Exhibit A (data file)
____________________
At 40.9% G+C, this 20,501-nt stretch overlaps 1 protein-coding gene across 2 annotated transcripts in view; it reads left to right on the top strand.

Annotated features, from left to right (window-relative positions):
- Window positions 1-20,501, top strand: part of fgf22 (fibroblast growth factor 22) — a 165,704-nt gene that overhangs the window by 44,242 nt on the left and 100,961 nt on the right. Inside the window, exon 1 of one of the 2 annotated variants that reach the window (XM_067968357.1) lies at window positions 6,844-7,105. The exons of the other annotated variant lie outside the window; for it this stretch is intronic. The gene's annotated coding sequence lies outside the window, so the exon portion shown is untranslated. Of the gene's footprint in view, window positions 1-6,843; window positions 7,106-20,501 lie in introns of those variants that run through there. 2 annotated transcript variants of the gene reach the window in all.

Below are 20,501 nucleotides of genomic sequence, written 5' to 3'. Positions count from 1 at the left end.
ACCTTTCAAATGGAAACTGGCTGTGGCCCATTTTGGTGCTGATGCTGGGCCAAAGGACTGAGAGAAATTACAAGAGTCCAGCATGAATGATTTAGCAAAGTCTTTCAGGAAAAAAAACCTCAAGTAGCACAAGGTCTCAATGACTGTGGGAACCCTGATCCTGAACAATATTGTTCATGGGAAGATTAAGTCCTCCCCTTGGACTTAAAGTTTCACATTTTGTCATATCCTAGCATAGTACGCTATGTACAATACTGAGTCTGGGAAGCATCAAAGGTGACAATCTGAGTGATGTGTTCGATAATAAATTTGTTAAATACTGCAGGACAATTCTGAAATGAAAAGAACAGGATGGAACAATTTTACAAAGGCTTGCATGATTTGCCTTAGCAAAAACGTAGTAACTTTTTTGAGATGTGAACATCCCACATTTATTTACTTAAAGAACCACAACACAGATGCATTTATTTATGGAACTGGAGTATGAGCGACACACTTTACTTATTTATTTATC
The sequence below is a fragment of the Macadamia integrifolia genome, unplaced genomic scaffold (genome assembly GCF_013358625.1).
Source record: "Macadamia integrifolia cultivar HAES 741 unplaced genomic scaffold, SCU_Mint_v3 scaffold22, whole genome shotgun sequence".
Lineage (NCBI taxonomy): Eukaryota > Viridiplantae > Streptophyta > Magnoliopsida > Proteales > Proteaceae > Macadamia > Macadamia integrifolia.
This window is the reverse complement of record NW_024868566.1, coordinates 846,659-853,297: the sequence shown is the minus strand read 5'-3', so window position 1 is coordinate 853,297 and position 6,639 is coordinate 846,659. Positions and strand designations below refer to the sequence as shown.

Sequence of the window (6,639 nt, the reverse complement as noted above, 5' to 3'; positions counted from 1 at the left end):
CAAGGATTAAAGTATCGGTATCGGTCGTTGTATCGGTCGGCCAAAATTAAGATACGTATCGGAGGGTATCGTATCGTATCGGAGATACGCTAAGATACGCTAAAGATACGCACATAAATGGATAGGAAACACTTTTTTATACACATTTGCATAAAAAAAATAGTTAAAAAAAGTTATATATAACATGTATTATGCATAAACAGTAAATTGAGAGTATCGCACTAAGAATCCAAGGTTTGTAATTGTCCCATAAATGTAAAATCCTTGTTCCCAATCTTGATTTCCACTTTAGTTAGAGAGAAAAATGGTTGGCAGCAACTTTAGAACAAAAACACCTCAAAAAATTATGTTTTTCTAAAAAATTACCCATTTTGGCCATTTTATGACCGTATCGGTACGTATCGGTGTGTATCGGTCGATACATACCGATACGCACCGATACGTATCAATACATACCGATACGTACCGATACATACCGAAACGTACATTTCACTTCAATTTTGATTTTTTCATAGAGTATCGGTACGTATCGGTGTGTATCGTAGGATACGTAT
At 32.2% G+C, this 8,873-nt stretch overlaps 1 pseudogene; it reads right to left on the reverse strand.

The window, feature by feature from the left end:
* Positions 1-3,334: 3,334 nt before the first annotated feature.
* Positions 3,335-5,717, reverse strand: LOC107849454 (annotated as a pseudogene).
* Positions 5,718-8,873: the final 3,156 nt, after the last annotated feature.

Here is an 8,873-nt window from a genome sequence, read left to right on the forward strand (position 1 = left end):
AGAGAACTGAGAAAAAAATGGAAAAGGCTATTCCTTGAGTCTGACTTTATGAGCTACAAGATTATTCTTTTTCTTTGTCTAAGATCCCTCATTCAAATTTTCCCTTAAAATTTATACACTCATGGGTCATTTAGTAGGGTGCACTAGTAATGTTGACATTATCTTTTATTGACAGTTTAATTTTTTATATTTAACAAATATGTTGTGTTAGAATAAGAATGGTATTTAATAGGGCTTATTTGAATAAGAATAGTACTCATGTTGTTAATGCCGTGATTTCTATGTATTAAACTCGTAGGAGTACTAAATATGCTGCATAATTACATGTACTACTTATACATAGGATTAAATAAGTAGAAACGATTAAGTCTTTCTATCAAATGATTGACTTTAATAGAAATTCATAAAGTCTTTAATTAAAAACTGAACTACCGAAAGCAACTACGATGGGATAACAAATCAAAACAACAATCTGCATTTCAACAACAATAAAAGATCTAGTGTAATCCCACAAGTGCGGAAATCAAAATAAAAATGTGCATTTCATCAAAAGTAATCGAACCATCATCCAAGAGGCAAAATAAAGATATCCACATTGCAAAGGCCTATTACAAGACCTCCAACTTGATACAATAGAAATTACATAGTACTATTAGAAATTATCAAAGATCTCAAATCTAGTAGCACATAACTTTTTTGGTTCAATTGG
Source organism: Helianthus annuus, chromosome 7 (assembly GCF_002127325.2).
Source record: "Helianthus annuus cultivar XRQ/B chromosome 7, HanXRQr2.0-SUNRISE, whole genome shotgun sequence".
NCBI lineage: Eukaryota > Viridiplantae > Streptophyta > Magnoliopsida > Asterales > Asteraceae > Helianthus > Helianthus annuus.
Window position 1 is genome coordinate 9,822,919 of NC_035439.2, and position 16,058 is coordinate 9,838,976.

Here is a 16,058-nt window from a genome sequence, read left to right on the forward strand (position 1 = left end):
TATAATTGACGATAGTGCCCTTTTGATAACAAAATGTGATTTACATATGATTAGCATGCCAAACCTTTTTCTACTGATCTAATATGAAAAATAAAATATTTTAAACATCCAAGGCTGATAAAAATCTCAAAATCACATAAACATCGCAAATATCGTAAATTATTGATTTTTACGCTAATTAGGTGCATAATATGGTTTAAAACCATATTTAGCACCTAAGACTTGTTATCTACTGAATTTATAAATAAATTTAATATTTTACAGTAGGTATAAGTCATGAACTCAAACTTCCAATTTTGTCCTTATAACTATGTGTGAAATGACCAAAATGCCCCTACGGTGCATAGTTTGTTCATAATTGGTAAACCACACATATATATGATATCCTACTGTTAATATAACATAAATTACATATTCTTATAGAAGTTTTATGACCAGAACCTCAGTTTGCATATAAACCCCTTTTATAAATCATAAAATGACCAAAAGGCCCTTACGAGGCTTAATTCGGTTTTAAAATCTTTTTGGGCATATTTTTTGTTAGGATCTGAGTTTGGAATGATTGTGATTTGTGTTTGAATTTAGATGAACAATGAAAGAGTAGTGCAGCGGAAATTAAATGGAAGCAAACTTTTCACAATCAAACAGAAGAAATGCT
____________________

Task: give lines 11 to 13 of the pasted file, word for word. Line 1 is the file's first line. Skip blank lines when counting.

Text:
CAAGGATTAAAGTATCGGTATCGGTCGTTGTATCGGTCGGCCAAAATTAAGATACGTATCGGAGGGTATCGTATCGTATCGGAGATACGCTAAGATACGCTAAAGATACGCACATAAATGGATAGGAAACACTTTTTTATACACATTTGCATAAAAAAAATAGTTAAAAAAAGTTATATATAACATGTATTATGCATAAACAGTAAATTGAGAGTATCGCACTAAGAATCCAAGGTTTGTAATTGTCCCATAAATGTAAAATCCTTGTTCCCAATCTTGATTTCCACTTTAGTTAGAGAGAAAAATGGTTGGCAGCAACTTTAGAACAAAAACACCTCAAAAAATTATGTTTTTCTAAAAAATTACCCATTTTGGCCATTTTATGACCGTATCGGTACGTATCGGTGTGTATCGGTCGATACATACCGATACGCACCGATACGTATCAATACATACCGATACGTACCGATACATACCGAAACGTACATTTCACTTCAATTTTGATTTTTTCATAGAGTATCGGTACGTATCGGTGTGTATCGTAGGATACGTAT
At 32.2% G+C, this 8,873-nt stretch overlaps 1 pseudogene; it reads right to left on the reverse strand.

The window, feature by feature from the left end: